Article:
Acts

Was the New Testament's Simon Magus a true believer or a fraud?

Was the New Testament's Simon Magus a true believer or a fraud?

NICHOLAS ASKS:

In the New Testament, Acts chapter 8 says that Simon Magus “believed” and then was baptized. But he was not saved. Does this teach us there’s a gap between mental assent and change of heart? Or what?

THE RELIGION GUY’S ANSWER:

The intriguing figure known in Acts 8 as just Simon was later designated “Simon Magus,” which helped distinguish him from the Bible’s other Simons. His name led to the sin called “simony,” the corrupt buying or selling of spiritual powers, benefits, or services.

In its earliest phase, the Christian movement was centered in Jerusalem and entirely Jewish in membership. Acts 8 depicts the new faith’s very first missionary venture, Philip’s visit to neighboring Samaria. The Samaritans were despised by Jews due to historical enmity and their quasi-Jewish religion. For instance, the Samaritans regarded only the first five books of the Bible (the Pentateuch or Torah) as divine Scripture, and did not believe in the future coming of the Messiah.

Philip’s preaching was accompanied by miraculous healings, which won the attention of Simon, who had “amazed the nation” with his magic performances. We’re told that Simon described himself as “somebody great” (thus that “Magus” moniker) and that people thought “the power of God” was at work through his magic.

As Samaritans began accepting Philip’s message to follow Jesus Christ, “Simon himself believed, and after being baptized he continued with Philip.” That must have caused quite a stir. But – believed what, exactly?

The apostles in Jerusalem then dispatched Peter and John to Samaria, where they laid hands on the new converts who “received the Holy Spirit.” This passage underlies the Catholic, Eastern Orthodox and Anglican belief that ministers must be formally set apart by the laying on of hands, in a line of “apostolic succession” that traces back to Jesus’ original founding apostles.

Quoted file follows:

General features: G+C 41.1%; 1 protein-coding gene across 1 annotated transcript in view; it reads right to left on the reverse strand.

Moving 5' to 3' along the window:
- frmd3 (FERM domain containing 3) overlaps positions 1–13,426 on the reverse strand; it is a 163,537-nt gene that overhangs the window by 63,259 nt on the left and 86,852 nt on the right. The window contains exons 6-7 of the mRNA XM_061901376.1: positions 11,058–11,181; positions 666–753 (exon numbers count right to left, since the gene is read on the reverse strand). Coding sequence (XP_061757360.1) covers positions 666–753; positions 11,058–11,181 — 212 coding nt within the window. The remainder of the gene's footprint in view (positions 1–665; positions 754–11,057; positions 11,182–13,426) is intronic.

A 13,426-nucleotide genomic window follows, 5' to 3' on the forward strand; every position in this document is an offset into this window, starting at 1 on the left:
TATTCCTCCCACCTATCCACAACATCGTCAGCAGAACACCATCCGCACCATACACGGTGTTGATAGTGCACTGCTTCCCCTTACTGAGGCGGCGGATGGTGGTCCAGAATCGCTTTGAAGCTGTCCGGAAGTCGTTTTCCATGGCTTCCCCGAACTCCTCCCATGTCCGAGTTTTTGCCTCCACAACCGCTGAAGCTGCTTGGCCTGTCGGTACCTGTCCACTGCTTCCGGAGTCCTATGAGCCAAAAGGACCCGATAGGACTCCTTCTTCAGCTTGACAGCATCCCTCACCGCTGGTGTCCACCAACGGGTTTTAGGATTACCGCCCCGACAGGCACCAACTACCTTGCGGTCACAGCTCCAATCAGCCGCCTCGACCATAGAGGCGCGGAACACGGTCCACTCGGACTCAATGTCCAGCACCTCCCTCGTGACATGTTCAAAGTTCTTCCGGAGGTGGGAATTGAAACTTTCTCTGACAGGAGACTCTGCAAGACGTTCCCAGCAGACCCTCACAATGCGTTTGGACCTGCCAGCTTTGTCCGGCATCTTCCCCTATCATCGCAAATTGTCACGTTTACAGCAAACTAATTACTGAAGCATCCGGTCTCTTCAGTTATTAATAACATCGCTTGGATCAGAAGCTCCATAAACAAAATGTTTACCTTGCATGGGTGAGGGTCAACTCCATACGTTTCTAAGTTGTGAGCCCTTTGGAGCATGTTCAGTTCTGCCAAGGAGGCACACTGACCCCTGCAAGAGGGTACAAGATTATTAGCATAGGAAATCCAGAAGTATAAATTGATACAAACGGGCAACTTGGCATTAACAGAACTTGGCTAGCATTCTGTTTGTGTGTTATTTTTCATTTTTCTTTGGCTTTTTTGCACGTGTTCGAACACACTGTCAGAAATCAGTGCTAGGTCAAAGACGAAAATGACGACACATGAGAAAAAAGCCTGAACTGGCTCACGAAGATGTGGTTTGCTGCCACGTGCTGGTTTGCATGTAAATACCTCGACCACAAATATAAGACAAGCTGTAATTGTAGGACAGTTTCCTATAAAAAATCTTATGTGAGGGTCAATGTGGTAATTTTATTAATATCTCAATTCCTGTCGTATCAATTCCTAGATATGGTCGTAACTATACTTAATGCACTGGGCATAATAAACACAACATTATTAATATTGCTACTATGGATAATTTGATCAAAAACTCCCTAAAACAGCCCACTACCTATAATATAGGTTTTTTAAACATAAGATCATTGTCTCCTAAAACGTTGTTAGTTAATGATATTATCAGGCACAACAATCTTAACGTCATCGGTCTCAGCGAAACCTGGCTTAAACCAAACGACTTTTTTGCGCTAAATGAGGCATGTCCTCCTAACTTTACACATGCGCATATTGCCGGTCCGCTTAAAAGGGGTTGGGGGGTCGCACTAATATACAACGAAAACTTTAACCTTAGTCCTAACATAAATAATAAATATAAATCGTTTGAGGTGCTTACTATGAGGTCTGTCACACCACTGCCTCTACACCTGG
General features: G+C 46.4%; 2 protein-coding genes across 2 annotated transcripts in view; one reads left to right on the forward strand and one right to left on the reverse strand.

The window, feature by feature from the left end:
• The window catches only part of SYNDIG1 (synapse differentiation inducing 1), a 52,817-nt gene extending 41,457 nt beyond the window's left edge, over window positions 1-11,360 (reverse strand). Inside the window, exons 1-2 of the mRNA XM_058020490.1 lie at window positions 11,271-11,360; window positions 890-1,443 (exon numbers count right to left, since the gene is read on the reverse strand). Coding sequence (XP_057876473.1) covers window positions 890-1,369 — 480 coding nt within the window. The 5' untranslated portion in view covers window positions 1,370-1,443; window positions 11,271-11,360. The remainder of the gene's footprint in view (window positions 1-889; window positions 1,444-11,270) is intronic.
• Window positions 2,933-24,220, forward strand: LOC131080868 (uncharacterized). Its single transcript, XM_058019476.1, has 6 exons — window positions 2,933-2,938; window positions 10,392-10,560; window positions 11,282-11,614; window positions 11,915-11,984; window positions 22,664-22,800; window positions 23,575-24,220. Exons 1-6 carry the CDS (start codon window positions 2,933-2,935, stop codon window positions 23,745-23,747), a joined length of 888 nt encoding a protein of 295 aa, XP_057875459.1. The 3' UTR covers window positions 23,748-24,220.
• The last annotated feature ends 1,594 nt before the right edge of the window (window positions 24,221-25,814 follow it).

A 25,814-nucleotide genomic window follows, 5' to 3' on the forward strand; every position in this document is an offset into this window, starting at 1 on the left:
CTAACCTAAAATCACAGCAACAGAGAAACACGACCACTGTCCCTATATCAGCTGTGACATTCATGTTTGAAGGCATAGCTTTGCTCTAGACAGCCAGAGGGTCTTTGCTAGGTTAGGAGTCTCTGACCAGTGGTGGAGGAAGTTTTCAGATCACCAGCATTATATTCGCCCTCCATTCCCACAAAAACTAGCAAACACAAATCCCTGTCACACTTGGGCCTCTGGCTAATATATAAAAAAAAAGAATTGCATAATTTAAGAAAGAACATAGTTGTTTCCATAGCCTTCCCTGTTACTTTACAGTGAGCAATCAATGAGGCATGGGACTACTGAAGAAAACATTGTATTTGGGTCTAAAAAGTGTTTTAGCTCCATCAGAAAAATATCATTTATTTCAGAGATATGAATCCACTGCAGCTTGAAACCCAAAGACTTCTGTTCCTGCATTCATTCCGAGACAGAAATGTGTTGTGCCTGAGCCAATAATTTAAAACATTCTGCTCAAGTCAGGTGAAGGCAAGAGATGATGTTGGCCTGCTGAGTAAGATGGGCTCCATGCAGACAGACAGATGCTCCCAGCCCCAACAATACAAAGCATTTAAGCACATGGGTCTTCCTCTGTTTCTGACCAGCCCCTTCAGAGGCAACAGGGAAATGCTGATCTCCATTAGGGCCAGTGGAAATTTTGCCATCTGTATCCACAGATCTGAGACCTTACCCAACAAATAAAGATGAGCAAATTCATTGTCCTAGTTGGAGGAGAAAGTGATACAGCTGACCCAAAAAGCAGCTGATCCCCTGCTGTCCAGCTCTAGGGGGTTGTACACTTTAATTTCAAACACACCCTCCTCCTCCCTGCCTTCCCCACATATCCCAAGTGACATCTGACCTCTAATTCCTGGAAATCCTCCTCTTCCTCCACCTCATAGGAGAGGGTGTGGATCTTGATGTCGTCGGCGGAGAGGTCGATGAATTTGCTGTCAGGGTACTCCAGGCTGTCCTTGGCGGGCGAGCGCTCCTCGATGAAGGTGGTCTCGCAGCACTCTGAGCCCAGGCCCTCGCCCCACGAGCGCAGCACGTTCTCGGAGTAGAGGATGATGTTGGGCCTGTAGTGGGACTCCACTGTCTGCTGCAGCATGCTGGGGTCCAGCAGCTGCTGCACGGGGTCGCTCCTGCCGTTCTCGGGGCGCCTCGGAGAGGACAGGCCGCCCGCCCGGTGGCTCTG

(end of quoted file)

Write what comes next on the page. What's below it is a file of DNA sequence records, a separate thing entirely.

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Powers that be at NBC-TV placed a big bet on the Bible, and sorta lost

Powers that be at NBC-TV placed a big bet on the Bible, and sorta lost

What’s the future for quality, religiously themed dramas on U.S. broadcast television? That story theme, which reporters could develop with help from entertainment industry analysts, emerges from the track record  of “A.D.: The Bible Continues.” This NBC miniseries about the birth of Christianity, drawn from  the biblical Book of Acts,  wrapped on June 21.

Broadcasters often relegate religious fare to the Christmas and Easter seasons and the rest of the year may depict devout characters in bit parts that are not always flattering to faith.  However, NBC placed a big bet on a reverential series that was adjudged “handsomely mounted” but “thuddingly earnest” by Variety, the showbiz bible. The first episode ran on Easter Sunday and the programs were then granted another consecutive 11 Sundays in prime time including the May ratings “sweeps.” That’s coveted TV real estate.

NBC’s  innovation made commercial sense, you’d think, given past box-office results and hoped-for viewership among millions upon millions of U.S. churchgoers. Moreover, star producers Mark Burnett and Roma Downey had scored an impressive surprise hit on cable TV with their similar 2013 miniseries “The Bible” on the History Channel (jointly owned by ABC-Disney and Hearst).  The first episode drew 13.1 million viewers, others consistently posted above 10 million, and the Easter Sunday conclusion had an audience of 11.7 million. It was the second most popular miniseries the channel has ever carried.

However, NBC’s 2015 outing was a different matter, which probably underscores the difference between cable and broadcast in this era of fragmentation and specialized niche audiences.

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